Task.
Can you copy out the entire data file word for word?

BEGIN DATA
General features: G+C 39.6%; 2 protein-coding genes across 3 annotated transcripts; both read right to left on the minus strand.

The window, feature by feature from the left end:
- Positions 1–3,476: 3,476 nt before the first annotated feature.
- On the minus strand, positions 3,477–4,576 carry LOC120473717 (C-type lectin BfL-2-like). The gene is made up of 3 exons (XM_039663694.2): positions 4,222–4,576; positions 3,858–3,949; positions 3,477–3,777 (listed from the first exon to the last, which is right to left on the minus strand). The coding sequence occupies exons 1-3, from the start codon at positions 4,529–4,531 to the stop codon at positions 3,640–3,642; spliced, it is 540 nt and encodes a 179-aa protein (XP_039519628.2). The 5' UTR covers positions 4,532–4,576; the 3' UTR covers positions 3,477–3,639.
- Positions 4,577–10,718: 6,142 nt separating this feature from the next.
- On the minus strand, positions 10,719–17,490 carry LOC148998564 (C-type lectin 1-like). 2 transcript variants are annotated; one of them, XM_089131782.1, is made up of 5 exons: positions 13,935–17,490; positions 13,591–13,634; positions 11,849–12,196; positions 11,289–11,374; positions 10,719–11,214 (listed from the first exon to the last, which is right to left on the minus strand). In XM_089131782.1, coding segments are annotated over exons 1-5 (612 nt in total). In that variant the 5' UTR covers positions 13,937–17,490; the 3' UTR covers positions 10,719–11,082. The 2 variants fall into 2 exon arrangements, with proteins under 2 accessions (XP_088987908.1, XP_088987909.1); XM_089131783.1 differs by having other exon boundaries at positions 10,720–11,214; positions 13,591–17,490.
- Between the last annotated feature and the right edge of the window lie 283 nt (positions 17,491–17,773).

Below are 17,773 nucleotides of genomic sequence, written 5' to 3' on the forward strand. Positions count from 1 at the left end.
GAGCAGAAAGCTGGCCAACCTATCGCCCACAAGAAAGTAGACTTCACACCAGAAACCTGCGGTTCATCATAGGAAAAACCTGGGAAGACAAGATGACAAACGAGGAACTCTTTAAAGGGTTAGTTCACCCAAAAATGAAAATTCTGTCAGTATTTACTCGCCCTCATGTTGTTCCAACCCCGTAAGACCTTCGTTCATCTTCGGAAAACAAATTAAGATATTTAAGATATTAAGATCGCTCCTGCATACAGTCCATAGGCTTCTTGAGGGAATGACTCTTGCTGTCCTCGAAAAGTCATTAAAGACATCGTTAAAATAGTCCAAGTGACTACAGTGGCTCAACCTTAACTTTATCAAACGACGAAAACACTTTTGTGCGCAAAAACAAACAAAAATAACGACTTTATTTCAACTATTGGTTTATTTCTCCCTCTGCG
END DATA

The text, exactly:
General features: G+C 39.6%; 2 protein-coding genes across 3 annotated transcripts; both read right to left on the minus strand.

The window, feature by feature from the left end:
- Positions 1–3,476: 3,476 nt before the first annotated feature.
- On the minus strand, positions 3,477–4,576 carry LOC120473717 (C-type lectin BfL-2-like). The gene is made up of 3 exons (XM_039663694.2): positions 4,222–4,576; positions 3,858–3,949; positions 3,477–3,777 (listed from the first exon to the last, which is right to left on the minus strand). The coding sequence occupies exons 1-3, from the start codon at positions 4,529–4,531 to the stop codon at positions 3,640–3,642; spliced, it is 540 nt and encodes a 179-aa protein (XP_039519628.2). The 5' UTR covers positions 4,532–4,576; the 3' UTR covers positions 3,477–3,639.
- Positions 4,577–10,718: 6,142 nt separating this feature from the next.
- On the minus strand, positions 10,719–17,490 carry LOC148998564 (C-type lectin 1-like). 2 transcript variants are annotated; one of them, XM_089131782.1, is made up of 5 exons: positions 13,935–17,490; positions 13,591–13,634; positions 11,849–12,196; positions 11,289–11,374; positions 10,719–11,214 (listed from the first exon to the last, which is right to left on the minus strand). In XM_089131782.1, coding segments are annotated over exons 1-5 (612 nt in total). In that variant the 5' UTR covers positions 13,937–17,490; the 3' UTR covers positions 10,719–11,082. The 2 variants fall into 2 exon arrangements, with proteins under 2 accessions (XP_088987908.1, XP_088987909.1); XM_089131783.1 differs by having other exon boundaries at positions 10,720–11,214; positions 13,591–17,490.
- Between the last annotated feature and the right edge of the window lie 283 nt (positions 17,491–17,773).

Below are 17,773 nucleotides of genomic sequence, written 5' to 3' on the forward strand. Positions count from 1 at the left end.
GAGCAGAAAGCTGGCCAACCTATCGCCCACAAGAAAGTAGACTTCACACCAGAAACCTGCGGTTCATCATAGGAAAAACCTGGGAAGACAAGATGACAAACGAGGAACTCTTTAAAGGGTTAGTTCACCCAAAAATGAAAATTCTGTCAGTATTTACTCGCCCTCATGTTGTTCCAACCCCGTAAGACCTTCGTTCATCTTCGGAAAACAAATTAAGATATTTAAGATATTAAGATCGCTCCTGCATACAGTCCATAGGCTTCTTGAGGGAATGACTCTTGCTGTCCTCGAAAAGTCATTAAAGACATCGTTAAAATAGTCCAAGTGACTACAGTGGCTCAACCTTAACTTTATCAAACGACGAAAACACTTTTGTGCGCAAAAACAAACAAAAATAACGACTTTATTTCAACTATTGGTTTATTTCTCCCTCTGCG